Protestor Yannek Smith said the main goal of the rally was to “bring to light issues that are usually invisible to students.” He said many students don’t realize SU invests a large amount of money into fossil fuel production.

The demonstration, Smith said, was an opportunity to bridge the gap between SU and ESF, and unite the student bodies for a pressing cause.

Kevin Watson, who also attended the rally, said SU and ESF student body support is essential in combating fossil fuel divestments.

“If we get enough students aboard, then they (the administration) are going to have to go with it,” said Watson, a sophomore sustainable energy management major. “They wouldn’t go against that many students.”

Watson said it is essential the schools realize their investments should match their respective mission statements and “rid the hypocrisy that exists” within the bureaucracies.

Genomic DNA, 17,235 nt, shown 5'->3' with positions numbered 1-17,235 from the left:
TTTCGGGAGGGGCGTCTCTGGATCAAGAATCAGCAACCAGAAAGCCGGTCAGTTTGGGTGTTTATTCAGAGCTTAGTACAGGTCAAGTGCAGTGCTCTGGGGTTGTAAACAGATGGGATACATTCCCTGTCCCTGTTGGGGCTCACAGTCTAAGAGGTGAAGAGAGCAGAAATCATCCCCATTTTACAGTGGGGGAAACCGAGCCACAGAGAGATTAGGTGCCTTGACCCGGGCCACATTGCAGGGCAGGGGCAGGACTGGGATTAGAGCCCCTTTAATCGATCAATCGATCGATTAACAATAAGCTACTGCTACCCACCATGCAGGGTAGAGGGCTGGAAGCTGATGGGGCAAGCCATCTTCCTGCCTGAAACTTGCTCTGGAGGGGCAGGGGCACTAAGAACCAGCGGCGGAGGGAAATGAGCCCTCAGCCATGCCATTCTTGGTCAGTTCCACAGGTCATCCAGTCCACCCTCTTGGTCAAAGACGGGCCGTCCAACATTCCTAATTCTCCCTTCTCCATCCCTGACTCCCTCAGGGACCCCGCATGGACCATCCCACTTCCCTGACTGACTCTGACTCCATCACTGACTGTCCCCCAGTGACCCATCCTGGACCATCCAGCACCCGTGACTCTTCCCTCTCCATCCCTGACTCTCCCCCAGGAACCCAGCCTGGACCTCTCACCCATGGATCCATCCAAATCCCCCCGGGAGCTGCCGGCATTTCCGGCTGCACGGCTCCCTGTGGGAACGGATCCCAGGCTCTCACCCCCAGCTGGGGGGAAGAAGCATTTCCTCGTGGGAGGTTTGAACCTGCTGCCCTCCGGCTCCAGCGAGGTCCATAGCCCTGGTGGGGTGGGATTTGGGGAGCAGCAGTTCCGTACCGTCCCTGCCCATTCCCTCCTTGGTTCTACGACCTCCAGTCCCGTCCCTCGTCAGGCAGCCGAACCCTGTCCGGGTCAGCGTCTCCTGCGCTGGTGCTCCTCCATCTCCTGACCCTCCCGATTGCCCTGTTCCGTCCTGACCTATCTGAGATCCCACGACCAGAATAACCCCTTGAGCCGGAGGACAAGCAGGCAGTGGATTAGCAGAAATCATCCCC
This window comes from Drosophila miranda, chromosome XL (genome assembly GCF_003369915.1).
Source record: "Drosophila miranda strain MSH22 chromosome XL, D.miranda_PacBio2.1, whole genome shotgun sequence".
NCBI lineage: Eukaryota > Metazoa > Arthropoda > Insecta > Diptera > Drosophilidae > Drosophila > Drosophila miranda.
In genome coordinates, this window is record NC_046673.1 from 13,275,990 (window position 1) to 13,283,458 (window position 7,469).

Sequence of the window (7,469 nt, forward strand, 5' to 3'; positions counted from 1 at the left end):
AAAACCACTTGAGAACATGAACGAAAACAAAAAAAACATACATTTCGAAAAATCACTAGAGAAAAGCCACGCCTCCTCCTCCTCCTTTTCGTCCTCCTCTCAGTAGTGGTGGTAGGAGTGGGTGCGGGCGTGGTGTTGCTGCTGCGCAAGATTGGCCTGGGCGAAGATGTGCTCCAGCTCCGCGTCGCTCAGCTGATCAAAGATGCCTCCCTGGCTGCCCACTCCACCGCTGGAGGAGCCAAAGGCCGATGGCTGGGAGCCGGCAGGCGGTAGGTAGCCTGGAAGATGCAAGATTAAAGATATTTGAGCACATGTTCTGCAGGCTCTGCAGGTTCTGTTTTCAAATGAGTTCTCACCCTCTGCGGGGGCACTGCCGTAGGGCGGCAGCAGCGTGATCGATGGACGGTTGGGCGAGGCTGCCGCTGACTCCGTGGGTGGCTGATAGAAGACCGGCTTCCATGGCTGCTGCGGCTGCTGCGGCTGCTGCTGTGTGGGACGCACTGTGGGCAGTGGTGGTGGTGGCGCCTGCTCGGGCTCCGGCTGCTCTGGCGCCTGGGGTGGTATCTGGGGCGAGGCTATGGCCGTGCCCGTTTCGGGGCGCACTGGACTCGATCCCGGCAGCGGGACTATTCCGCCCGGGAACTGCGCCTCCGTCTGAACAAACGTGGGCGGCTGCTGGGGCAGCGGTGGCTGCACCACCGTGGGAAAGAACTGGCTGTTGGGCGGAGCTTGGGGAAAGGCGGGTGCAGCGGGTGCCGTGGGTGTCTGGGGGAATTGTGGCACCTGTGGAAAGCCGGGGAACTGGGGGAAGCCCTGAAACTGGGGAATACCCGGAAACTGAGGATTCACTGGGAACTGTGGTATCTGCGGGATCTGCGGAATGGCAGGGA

Nicole Dimond, a sophomore conservation biology major, encouraged students from both ESF and SU to join the campaign because fossil fuel resources will not last forever. She added that Monday’s rally sent an important message to the community.

Said Dimond: “Us being out here shows people that we’re students who care about an issue, but also that we can get a lot done.”

  • Commenter897876780

    Do whatever makes the most money for this school. Driving down tuition costs and providing more utilities and better academics to student should take priority over some distant environmental crusade.

  • A “distant environmental crusade?” I find this comment to be a thoroughly unattractive celebration of unearned privilege. Low-income and rural communities in this country (and especially in the global South) bear the disproportionate externalities of climate injustice. As a result, those who can least afford it suffer the consequences of serious water, air, and soil pollution. On an increasingly vast scale, we see people dispossessed of their lands, livelihoods, and health, while they are excluded from decision making structures.